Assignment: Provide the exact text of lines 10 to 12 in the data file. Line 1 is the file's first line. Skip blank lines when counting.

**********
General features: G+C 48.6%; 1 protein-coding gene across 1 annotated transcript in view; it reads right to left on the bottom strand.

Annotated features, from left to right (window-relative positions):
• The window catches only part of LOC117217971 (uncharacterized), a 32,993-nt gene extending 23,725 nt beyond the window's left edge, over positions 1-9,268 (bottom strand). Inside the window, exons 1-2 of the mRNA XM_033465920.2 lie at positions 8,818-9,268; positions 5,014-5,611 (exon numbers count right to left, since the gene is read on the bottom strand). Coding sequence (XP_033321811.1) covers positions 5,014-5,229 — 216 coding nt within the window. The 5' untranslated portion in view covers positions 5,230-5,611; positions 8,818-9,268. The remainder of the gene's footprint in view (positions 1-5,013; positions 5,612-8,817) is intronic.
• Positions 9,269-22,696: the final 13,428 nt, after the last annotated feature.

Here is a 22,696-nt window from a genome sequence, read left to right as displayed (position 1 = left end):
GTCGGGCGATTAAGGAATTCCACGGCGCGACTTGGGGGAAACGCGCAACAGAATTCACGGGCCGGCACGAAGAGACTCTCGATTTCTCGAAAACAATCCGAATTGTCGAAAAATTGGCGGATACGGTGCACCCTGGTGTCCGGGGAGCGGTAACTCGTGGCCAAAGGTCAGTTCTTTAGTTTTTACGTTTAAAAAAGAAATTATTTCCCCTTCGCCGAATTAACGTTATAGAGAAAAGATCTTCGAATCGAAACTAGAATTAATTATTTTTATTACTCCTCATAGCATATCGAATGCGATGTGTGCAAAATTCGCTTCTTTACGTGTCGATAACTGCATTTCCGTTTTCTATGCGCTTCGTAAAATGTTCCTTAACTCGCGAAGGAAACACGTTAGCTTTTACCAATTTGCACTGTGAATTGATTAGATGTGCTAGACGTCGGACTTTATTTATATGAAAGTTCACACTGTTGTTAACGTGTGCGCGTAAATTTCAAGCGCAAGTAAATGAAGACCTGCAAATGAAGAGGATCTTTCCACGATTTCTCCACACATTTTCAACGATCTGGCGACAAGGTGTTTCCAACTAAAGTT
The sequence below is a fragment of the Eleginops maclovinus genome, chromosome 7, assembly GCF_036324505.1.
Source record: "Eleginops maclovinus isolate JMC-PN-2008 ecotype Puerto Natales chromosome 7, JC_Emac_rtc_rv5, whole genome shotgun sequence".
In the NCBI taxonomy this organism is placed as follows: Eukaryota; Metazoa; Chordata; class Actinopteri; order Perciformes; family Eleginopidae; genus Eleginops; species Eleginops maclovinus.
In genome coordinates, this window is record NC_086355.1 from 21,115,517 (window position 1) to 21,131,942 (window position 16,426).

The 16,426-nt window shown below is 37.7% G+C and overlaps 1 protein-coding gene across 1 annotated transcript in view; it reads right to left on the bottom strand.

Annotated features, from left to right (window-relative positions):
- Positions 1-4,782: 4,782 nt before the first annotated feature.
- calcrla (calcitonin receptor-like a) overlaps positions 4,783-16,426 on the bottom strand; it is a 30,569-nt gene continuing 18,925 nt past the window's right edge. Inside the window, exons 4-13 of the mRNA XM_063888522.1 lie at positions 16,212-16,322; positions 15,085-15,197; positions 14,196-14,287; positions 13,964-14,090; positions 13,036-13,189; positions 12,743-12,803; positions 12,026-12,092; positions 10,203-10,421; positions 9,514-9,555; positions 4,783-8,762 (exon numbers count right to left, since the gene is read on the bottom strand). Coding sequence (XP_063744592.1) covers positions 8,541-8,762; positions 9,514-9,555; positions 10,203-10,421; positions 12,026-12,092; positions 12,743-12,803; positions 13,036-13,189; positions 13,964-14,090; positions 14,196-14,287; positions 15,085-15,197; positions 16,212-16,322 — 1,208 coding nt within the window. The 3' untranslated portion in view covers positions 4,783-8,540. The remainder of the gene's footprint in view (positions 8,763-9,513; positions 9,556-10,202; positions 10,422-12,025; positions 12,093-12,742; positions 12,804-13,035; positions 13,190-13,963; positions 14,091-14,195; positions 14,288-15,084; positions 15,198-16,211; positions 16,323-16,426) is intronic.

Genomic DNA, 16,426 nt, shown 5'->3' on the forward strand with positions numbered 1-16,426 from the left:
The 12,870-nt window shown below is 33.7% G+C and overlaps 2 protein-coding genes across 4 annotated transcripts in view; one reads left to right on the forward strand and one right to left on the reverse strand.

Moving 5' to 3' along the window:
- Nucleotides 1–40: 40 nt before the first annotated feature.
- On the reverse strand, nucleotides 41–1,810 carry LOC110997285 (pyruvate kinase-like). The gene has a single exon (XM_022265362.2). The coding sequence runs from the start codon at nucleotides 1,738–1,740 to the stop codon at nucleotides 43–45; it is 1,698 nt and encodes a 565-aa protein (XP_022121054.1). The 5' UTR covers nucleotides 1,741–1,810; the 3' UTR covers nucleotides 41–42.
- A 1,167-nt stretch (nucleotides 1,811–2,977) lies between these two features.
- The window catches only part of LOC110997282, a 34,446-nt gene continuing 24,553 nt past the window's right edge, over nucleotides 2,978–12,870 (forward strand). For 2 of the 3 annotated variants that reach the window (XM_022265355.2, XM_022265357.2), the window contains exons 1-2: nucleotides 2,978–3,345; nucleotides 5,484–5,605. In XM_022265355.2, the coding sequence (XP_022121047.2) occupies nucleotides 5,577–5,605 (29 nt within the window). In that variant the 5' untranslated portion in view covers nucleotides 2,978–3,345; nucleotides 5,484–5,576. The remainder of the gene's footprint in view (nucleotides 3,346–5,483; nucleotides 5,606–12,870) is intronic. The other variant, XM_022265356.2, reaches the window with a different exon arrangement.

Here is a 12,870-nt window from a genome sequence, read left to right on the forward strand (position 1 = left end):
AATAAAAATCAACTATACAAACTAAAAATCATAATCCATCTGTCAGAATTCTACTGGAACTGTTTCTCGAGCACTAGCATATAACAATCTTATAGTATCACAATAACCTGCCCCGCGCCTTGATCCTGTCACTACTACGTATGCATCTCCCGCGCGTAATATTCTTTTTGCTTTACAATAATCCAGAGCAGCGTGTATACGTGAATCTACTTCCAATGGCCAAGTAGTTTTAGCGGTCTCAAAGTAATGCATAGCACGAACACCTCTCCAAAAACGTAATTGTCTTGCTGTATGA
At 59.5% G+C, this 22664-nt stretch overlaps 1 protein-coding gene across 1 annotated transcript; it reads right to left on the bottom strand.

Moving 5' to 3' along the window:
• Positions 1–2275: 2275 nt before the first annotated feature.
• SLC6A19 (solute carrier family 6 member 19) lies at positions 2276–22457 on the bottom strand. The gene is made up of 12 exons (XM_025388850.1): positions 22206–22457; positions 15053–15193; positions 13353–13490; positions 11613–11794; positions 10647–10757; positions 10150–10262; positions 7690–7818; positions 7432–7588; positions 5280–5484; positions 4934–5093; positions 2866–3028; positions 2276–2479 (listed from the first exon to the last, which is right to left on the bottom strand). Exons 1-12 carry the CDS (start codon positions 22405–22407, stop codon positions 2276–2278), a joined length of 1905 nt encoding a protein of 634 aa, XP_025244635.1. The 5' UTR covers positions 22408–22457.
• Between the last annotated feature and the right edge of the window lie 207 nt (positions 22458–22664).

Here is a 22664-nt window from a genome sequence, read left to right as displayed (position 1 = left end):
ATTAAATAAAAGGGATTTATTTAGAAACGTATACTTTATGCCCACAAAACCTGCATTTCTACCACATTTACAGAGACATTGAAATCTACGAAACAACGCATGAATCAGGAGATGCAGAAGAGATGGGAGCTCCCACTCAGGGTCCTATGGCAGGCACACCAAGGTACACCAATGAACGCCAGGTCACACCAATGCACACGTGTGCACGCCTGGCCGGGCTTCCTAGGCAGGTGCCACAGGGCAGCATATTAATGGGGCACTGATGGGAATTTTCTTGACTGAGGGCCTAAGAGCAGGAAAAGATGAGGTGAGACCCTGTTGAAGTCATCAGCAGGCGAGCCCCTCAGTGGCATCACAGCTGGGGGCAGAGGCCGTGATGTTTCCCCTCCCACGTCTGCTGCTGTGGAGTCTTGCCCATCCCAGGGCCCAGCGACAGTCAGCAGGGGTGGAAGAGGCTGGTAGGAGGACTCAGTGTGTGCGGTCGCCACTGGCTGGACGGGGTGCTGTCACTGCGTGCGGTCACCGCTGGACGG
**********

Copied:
In genome coordinates, this window is record NC_086355.1 from 21,115,517 (window position 1) to 21,131,942 (window position 16,426).

The 16,426-nt window shown below is 37.7% G+C and overlaps 1 protein-coding gene across 1 annotated transcript in view; it reads right to left on the bottom strand.

Annotated features, from left to right (window-relative positions):